Preferences help
enabled [disable] Abstract
Number of results
2014 | 61 | 2 | 393-395
Article title

The pH optimum of native uracil-DNA glycosylase of Archaeoglobus fulgidus compared to recombinant enzyme indicates adaption to cytosolic pH

Title variants
Languages of publication
Uracil-DNA glycosylase of Archaeoglobus fulgidus (Afung) in cell extracts exhibited maximal activity around pH 6.2 as compared to pH 4.8 for the purified recombinant enzyme expressed in Escherichia coli. Native Afung thus seems to be adapted to the intracellular pH of A. fulgidus, determined to be 7.0±0.1. Both recombinant and native Afung exhibited a broad temperature optimum for activity around 80°C, reflecting the A. fulgidus optimal growth temperature of 83°C. Adaption to the neutral conditions in the A. fulgidus cytoplasm might be due to covalent modifications or accessory factors, or due to a different folding when expressed in the native host.
Physical description
  • Faculty of Science and Technology, Department of Mathematics and Natural Sciences-Centre for Organelle Research, University of Stavanger, Stavanger, Norway
  • Faculty of Science and Technology, Department of Mathematics and Natural Sciences-Centre for Organelle Research, University of Stavanger, Stavanger, Norway
  • Department of Biology and Centre for Geobiology, University of Bergen, Bergen, Norway
  • Faculty of Science and Technology, Department of Mathematics and Natural Sciences-Centre for Organelle Research, University of Stavanger, Stavanger, Norway
  • Behzadi A, Hatleskog R, Ruoff P (1999) Hysteretic enzyme adaptation to environmental pH: Change in storage pH of alkaline phosphatase leads to a pH-optimum in the opposite direction to the applied change. Biophys Chem 77: 99-109.
  • Bjelland S, Seeberg E (1987) Purification and characterization of 3-methyladenine DNA glycosylase I from Escherichia coli. Nucleic Acids Res 15: 2787-2801.
  • Boal AK, Yavin E, Lukianova OA, O'Shea VL, David SS, Barton JK (2005) DNA-bound redox activity of DNA repair glycosylases containing [4Fe-4S] clusters. Biochemistry 44: 8397-8407.
  • Bradford MM (1976) A rapid and sensitive method for the quantitation of microgram quantities of protein utilizing the principle of protein-dye binding. Anal Biochem 72: 248-254.
  • Chung JH, Im EK, Park HY, Kwon JH, Lee S, Oh J, Hwang KC, Lee JH, Jang Y (2003) A novel uracil-DNA glycosylase family related to the helix-hairpin-helix DNA glycosylase superfamily. Nucleic Acids Res 31: 2045-2055.
  • Engstrom LM, Partington OA, David SS (2012) An iron-sulfur cluster loop motif in the Archaeoglobus fulgidus uracil-DNA glycosylase mediates efficient uracil recognition and removal. Biochemistry 51: 5187-5197.
  • Frederico LA, Kunkel TA, Shaw BR (1990) A sensitive genetic assay for the detection of cytosine deamination: Determination of rate constants and the activation energy. Biochemistry 29: 2532-2537.
  • Grogan DW (2004) Stability and repair of DNA in hyperthermophilic archaea. Curr Issues Mol Biol 6: 137-144.
  • Hagen L, Kavli B, Sousa MM, Torseth K, Liabakk NB, Sundheim O, Peňa-Diaz J, Otterlei M, Hørning O, Jensen ON, Krokan HE, Slupphaug G (2008) Cell cycle-specific UNG2 phosphorylations regulate protein turnover, activity and association with RPA. EMBO J 27: 51-61.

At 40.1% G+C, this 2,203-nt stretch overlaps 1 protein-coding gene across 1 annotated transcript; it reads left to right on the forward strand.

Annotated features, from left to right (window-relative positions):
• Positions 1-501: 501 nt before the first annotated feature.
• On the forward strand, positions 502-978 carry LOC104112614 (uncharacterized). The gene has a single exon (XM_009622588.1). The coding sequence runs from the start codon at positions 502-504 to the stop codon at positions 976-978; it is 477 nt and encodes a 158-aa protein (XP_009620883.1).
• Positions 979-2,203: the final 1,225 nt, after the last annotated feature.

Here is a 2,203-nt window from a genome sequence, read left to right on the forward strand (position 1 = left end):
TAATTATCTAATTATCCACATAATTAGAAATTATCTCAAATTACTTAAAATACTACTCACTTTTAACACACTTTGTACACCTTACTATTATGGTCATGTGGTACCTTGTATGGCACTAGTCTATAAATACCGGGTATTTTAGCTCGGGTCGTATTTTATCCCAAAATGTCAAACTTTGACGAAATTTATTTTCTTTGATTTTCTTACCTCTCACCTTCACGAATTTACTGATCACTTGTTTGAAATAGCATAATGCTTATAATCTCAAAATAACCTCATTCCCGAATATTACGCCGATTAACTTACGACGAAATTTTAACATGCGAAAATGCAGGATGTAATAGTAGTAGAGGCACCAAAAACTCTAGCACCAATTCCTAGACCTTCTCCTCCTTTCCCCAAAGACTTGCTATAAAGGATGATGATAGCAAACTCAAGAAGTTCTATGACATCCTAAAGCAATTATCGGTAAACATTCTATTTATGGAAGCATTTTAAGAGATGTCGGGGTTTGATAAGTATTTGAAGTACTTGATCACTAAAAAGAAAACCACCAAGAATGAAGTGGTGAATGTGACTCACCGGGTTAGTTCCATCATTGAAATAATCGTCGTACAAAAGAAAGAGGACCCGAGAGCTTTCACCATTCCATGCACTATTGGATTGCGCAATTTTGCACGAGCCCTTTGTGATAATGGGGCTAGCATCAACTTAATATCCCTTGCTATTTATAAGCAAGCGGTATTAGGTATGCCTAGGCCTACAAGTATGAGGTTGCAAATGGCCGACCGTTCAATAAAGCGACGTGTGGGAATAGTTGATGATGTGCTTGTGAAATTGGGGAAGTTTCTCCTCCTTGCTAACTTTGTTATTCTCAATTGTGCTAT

• Johnson WC, Lindsey AJ (1939) An improved universal buffer. Analyst (London) 64: 490-492.
  • Knævelsrud I, Moen MN, Grøsvik K, Haugland GT, Birkeland NK, Klungland A, Leiros I, Bjelland S (2010) The hyperthermophilic euryarchaeon Archaeoglobus fulgidus repairs uracil by single-nucleotide replacement. J Bacteriol 192: 5755-5766.
  • Knævelsrud I, Ruoff P, Ånensen H, Klungland A, Bjelland S, Birkeland NK (2001) Excision of uracil from DNA by the hyperthermophilic Afung protein is dependent on the opposite base and stimulated by heat-induced transition to a more open structure. Mutat Res 487: 173-190.
  • Kornberg A, Baker TA (1992) DNA Replication, 2nd edition. New York: W.H. Freeman.
  • Koulis A, Cowan DA, Pearl LH, Savva R (1996) Uracil-DNA glycosylase activities in hyperthermophilic micro-organisms. FEMS Microbiol Lett 143: 267-271.
  • Krokan HE, Standal R, Slupphaug G (1997) DNA glycosylases in the base excision repair of DNA. Biochem J 325: 1-16.
  • LaRonde-LeBlanc N, Guszczynski T, Copeland T, Wlodawer A (2005a) Autophosphorylation of Archaeoglobus fulgidus Rio2 and crystal structures of its nucleotide-metal ion complexes. FEBS J 272: 2800-2810.
  • LaRonde-LeBlanc N, Guszczynski T, Copeland T, Wlodawer A (2005b) Structure and activity of the atypical serine kinase Rio1. FEBS J 272: 3698-3713.
  • Lindahl T (1974) An N-glycosidase from Escherichia coli that releases free uracil from DNA containing deaminated cytosine residues. Proc Natl Acad Sci USA 71: 3649-3653.
  • Lindahl T (1993) Instability and decay of the primary structure of DNA. Nature 362: 709-715.
  • Lindahl T, Nyberg B (1974) Heat-induced deamination of cytosine residues in deoxyribonucleic acid. Biochemistry 13: 3405-3410.
  • Lund P (2011) Insights into chaperonin function from studies on archaeal thermosomes. Biochem Soc Trans 39: 94-98.
  • Pearl LH (2000) Structure and function in the uracil-DNA glycosylase superfamily. Mutat Res 460: 165-181.
  • Sandigursky M, Franklin WA (2000) Uracil-DNA glycosylase in the extreme thermophile Archaeoglobus fulgidus. J Biol Chem 275: 19146-19149.
  • Sartori AA, Fitz-Gibbon S, Yang H, Miller JH, Jiricny J (2002) A novel uracil-DNA glycosylase with broad substrate specificity and an unusual active site. EMBO J 21: 3182-3191.
  • Shi L, Potts M, Kennelly PJ (1998) The serine, threonine, and/or tyrosine-specific protein kinases and protein phosphatases of prokaryotic organisms: A family portrait. FEMS Microbiol Rev 22: 229-253.
Document Type
Publication order reference
YADDA identifier
JavaScript is turned off in your web browser. Turn it on to take full advantage of this site, then refresh the page.